REVIEW: The Perils of Paulie by Katie MacAlister
Sheltered by a strict father, Paulina Rostakova spends her time working for the family business and yearning for some grand adventure. So when contestants are needed for a reality show reenacting an historic 1908 car race across the US, Asia, Russia, and Europe, Paulie jumps at the chance to get behind the wheel of a vintage car.
Dixon Ainslie has nothing to lose by entering the race, except the rut he’s been in since the death of his girlfriend years ago. But as other racers begin to drop out, the producers want Dixon to join forces with Paulie—on one condition: they have to pretend to fall in love and get married.
And as their scripted courtship takes off, Dixon and Paulie will have to take a detour into reality to turn the sparks flying between them into a passion with staying power…
Dear Ms. MacAlister,
The third book in this series is the first I read but unfortunately, it looks like it’s going to be the high water mark for me. As with “The Importance of Being Alice,” there are things I liked about this book but a lot that just didn’t click for me.
Right off the bat I have to issue an Eyeroll Warning about Paulie’s Russian dad’s speech pattern. Was this supposed to be deliberate comic relief? I couldn’t get the cartoon character Boris Badenov out of my mind while reading his dialog. And yes, I know I just dated myself. How did Paulie’s Russian dad make the transition from possible mafia connections to becoming the flooring King of NorCal? Dunno but it gives Paulie lots of “dad has so much money and mafia connections that he smothers me out of concern” angst which propels her into taking part in this Reality TV recreation of a New York to Paris car race. Dixon Ainslie takes a little more persuasion but his love of antique cars eventually reels him in.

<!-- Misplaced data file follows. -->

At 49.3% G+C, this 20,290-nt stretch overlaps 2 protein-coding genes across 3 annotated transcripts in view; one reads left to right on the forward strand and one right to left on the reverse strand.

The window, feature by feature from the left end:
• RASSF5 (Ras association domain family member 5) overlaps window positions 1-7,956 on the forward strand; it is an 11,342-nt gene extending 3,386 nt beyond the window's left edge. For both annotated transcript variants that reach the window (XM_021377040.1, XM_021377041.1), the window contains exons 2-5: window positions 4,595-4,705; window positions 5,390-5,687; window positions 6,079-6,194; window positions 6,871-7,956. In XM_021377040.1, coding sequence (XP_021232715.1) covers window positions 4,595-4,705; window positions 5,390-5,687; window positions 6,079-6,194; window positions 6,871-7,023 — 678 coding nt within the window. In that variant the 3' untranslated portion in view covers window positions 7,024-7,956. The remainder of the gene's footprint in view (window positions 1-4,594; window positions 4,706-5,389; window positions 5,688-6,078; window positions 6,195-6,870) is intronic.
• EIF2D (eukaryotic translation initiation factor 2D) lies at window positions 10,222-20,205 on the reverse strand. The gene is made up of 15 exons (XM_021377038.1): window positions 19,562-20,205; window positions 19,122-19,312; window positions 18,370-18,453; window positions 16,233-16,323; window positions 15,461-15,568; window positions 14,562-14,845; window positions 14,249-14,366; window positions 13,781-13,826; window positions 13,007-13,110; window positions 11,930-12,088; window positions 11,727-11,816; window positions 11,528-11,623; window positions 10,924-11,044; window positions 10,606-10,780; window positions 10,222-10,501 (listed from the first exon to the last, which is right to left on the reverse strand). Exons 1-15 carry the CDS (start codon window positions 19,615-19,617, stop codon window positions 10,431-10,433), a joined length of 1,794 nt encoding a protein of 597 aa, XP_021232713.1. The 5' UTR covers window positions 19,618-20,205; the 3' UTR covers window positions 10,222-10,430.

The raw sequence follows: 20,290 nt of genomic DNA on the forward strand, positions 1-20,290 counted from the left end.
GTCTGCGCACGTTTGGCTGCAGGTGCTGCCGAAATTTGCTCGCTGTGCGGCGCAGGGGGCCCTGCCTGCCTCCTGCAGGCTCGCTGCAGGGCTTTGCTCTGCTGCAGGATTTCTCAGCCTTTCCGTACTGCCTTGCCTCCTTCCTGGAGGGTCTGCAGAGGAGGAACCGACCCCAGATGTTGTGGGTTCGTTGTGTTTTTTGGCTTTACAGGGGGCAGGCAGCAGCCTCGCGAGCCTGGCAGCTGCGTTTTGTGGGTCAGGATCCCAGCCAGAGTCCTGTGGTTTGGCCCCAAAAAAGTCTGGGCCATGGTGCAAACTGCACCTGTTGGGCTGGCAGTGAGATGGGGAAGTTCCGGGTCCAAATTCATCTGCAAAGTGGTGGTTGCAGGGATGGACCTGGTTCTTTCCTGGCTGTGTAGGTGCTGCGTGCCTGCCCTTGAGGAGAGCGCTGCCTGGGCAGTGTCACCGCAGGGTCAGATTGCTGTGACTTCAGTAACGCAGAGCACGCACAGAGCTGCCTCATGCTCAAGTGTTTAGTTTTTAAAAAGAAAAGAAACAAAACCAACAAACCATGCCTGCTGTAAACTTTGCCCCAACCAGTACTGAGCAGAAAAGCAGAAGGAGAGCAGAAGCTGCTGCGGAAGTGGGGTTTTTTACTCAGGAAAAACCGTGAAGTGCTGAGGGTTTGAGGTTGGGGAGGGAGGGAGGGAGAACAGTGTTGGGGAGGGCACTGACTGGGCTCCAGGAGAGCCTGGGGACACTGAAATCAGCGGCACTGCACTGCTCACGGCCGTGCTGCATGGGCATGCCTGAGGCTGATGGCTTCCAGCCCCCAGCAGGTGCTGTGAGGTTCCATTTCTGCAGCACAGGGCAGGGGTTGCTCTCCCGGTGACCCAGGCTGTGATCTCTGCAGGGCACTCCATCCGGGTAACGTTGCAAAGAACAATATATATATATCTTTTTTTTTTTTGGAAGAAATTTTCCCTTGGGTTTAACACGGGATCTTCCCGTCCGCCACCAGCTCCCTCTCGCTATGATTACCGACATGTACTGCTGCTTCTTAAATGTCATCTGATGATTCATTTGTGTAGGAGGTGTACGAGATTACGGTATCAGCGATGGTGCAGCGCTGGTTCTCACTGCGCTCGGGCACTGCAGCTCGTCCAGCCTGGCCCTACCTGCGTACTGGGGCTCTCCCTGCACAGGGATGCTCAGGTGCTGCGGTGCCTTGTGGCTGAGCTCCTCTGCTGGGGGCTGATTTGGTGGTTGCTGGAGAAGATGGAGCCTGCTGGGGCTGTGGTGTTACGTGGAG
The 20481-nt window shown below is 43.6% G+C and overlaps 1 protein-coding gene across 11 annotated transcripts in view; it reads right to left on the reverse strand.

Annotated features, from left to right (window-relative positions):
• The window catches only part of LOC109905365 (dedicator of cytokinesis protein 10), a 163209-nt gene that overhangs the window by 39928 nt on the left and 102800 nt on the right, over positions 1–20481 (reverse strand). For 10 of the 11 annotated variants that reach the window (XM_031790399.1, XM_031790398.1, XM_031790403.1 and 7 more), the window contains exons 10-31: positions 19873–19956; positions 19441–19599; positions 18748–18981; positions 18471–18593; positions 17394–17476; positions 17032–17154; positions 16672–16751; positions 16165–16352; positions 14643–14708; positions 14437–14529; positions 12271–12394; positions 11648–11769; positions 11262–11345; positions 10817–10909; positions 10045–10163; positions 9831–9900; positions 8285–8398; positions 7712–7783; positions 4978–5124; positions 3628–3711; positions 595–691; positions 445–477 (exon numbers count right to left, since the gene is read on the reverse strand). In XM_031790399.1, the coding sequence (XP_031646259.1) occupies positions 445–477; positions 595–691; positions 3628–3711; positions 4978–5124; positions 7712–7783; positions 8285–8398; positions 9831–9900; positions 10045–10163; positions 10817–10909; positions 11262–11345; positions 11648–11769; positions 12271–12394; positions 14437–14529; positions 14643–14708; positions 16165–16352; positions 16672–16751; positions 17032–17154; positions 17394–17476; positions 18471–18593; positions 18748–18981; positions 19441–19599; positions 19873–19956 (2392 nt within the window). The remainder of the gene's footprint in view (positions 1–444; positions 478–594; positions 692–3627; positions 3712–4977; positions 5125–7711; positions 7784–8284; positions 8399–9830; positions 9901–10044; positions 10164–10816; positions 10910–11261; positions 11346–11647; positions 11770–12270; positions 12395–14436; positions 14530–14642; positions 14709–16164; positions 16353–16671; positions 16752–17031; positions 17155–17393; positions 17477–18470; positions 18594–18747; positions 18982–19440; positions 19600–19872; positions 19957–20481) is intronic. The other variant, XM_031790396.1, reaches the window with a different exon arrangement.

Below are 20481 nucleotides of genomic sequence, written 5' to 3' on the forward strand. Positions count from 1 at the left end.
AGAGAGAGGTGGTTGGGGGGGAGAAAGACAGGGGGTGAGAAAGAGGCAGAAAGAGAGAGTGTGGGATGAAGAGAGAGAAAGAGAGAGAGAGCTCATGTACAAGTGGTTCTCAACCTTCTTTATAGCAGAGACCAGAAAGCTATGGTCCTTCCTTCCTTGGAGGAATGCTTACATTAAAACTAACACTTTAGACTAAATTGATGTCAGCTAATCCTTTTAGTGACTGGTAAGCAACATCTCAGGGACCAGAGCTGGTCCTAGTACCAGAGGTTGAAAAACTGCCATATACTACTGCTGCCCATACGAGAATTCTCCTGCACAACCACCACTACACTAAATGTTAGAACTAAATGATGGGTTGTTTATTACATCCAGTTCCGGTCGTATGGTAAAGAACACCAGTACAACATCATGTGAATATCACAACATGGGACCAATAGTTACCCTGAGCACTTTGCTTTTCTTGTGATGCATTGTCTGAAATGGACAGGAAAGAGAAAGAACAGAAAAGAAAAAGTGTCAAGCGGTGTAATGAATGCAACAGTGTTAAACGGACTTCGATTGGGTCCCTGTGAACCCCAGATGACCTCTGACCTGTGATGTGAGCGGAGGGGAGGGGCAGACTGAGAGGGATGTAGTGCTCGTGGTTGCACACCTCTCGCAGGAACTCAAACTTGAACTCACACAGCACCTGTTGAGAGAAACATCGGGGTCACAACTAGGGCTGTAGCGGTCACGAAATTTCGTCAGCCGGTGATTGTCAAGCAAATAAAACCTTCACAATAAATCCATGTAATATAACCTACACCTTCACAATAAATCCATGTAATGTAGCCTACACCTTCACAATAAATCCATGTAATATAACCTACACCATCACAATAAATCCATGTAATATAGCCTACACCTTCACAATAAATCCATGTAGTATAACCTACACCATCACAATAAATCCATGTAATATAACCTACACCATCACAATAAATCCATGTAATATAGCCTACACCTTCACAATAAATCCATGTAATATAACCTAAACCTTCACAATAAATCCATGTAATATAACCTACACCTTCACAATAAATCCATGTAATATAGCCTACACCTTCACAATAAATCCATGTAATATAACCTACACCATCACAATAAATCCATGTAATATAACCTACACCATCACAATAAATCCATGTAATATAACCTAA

Okay Dixon’s dislike of being touched reminds me of someone I know. If she gets hugged, I can see her stiffen up and grimace through it. Dixon’s reactions send the initial mixed signals the plot needs to make Paulie worried about if Dixon likes her and to increase the time before the hawt sex starts. Seven cars start the race then across the US, they get whittled down. But then for three of them, we never really got to know those participants well at all.
Paulie and Dixon might initially have some touch issues but once they get past those, it’s no holds barred. Sheets are smoking for these “friends with sexy benefits.” They’ve agreed that this is just a fling with fun times to be had during the race. Until somewhere in Russia, when suddenly Paulie decides she’s in love. Points to Dixon for questioning this – is it love or just healthy lust? To me it seemed like lust.
The actual car racing is definitely secondary here and the racers – due to the modern engines and other assorted upgrades of the cars – don’t have as much trouble as I was anticipating. The main issues were the villains and their are-they-aren’t-they sabotage. Poor Dixon gets to spend a lot of time sleeping on what must be an uncomfortable back bench seat in an effort to prevent foul play. Fortunately this doesn’t impede the sexy times that much.
Paulie and Dixon take turns having bizarre behavior. Paulie when she insists on driving a strange man and his dog two days out of the way and Dixon about an incident harking back to Paulie’s father’s Russian gangsters connection. I wasn’t sure about the reason for the inclusion of either scenario as Paulie and Dixon had already proved their bona fides and “all around good people” cred.
The shift from sex to love was too fast for me to believe for either person. Growing interest – I could believe. The possibility of something more than just hawt times – absolutely but a marriage proposal seemed too fast.
Parts of this one were really fun and funny. I was tense with anticipation down the wire to see who would actually win the race after arriving in Paris first. But the relationship aspects – beyond the non-stop sexing – didn’t work for me. B-/C+